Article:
Kenting is located right down the south end of Taiwan. It’s a small beach town made up of only a few main roads. Matt and I were staying at a hostel on the main street of the town. Despite staying for four nights, we didn’t actually do much here other than relax and hangout at the beach. There’s a night market every night, which is quite good, but shuts down at about 10pm, and most people seem to head back to their homes/hotels or home towns. We expected it to be a bit more lively but we were there from Monday to Thursday so perhaps on weekends it would be busier.

On our last day in Kenting, we walked to Sail Rock, about 25 minutes away. I read about Sail Rock online, that it was a place where you could jump off a cliff into the ocean, so we decided to head out there and give it a go. It was more difficult than we expected. We were in thongs (flip flops) of course, and had to scramble across 40 metres of razor sharp rocks to get to the base of Sail Rock. From there, it was difficult to see where to climb up, because we also had to make our way across a deep channel about 15 metres to the rock itself. So while I was trying to build up enough courage to continue further, Matt jumped in the channel and swam around to the side of the rock to check it out, and he confirmed we could climb up from there, but it was sharp and we’d need our thongs there as well.

So after he talked me into it, we both jumped in and swam around, scrambled up the cliff face to a ledge, and made the approx. 10m plunge. I filmed the jump which you can see in the video included in my last post here.

 

Kaohsiung

We didn’t do much sightseeing in Kaohsiung. In fact, my friend Max had told there was a really fun bar there called Brickyards, so that was the only plan we had arriving here, to check that out. We arrived on Thursday, and it was gay night at Brickyards. Nevertheless, we stuck our heads in, but it was very much gay night. So we vowed to return the following two nights as well to see what it’s like on a Friday and Saturday. Friday and Saturday were a lot of fun, but that’s a story/stories for another time.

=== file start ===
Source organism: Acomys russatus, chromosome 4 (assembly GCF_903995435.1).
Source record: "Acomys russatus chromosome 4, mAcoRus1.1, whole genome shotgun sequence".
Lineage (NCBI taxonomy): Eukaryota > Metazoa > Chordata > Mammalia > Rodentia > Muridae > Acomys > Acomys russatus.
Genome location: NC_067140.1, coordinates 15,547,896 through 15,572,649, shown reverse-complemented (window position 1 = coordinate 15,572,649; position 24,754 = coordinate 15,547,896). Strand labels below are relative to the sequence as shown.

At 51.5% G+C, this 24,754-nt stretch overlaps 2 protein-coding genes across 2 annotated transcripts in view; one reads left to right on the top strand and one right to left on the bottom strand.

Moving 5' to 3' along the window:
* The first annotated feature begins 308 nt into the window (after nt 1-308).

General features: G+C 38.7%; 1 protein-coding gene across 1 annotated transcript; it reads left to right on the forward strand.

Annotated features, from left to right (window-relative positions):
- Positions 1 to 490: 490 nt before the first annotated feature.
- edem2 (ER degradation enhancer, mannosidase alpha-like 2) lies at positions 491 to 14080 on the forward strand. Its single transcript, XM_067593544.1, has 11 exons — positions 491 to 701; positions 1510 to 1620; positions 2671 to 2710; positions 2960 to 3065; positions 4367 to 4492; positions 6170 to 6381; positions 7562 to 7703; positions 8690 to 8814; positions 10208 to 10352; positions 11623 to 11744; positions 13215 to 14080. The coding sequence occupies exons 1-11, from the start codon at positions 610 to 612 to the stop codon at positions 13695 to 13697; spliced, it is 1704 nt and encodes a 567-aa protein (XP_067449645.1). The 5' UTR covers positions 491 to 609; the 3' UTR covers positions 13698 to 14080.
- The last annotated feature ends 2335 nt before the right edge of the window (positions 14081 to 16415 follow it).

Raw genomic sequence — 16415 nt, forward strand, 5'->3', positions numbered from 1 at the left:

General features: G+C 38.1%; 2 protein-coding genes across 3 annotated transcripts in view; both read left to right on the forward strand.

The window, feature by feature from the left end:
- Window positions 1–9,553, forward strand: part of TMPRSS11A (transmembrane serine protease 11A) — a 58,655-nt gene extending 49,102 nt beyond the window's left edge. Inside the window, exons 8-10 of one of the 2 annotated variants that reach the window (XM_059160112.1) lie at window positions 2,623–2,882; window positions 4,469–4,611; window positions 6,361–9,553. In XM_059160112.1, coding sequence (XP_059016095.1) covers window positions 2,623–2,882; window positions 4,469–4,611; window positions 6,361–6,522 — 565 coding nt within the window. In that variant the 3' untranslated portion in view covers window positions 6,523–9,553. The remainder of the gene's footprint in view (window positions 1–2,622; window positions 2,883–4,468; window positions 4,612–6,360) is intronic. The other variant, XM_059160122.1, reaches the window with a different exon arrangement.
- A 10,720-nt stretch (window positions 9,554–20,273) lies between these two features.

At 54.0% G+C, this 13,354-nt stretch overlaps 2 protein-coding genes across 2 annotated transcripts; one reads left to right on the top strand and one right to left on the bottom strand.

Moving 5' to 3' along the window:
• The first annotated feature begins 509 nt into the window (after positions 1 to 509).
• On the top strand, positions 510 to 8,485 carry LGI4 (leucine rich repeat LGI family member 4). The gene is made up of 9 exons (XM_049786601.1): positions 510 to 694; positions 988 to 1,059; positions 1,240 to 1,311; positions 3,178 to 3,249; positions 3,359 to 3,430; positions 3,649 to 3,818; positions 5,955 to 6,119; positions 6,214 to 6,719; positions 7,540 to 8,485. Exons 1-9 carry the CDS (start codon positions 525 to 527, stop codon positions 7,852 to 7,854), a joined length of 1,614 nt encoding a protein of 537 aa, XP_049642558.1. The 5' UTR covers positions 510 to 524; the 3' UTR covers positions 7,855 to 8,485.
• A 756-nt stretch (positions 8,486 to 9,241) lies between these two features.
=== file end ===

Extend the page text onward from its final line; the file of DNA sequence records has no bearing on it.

Tainan

The best thing we saw in our few days in Tainan was the ‘Anping Tree House’. It is an old house located in the old suburb of Anping that has been completely overgrown by Banyan trees. Apparently the house was completely impenetrable when it was rediscovered. Since that time, the trees have been cut back just enough to install walkways through the house so you can actually see how amazing it is. It reminds me of the temples of Angkor Wat in Cambodia.

 

Taichung

Taichung was the last stop on the circuit before returning to Taipei. We arrived quite late to our hotel – the old couple that gave us a ride from Tainan insisted on feeding us stinky tofu first – and were going to stay for two nights, but as it was Matt’s Birthday the next night we decided to stay one night and make our way back to Taipei early in the morning. So Taichung was actually nothing more than a rest stop for us.

Taipei (Round 2)

Back in Taipei, for a lot longer than expected. Things took an interesting turn and before I knew it I had been there for a further four weeks. In that time, I hung out with some really cool people, in particular Matt, Yoichi, Ryan and Yu En. I got a haircut, did a hitchhiking day trip with Ryan to Yilan beach and Wufengchi Falls, ate a lot of dumplings (Ba Fang) and played a lot of darts.

Also I visited the Hot Springs two more times, Jiufen old town in pouring rain, Chiang Kai Shek Memorial and many other parts of Taipei, including Maokong. In the end, I made a last minute booking to fly to Vietnam on Christmas Eve to start the second year of my travels on fresh ground.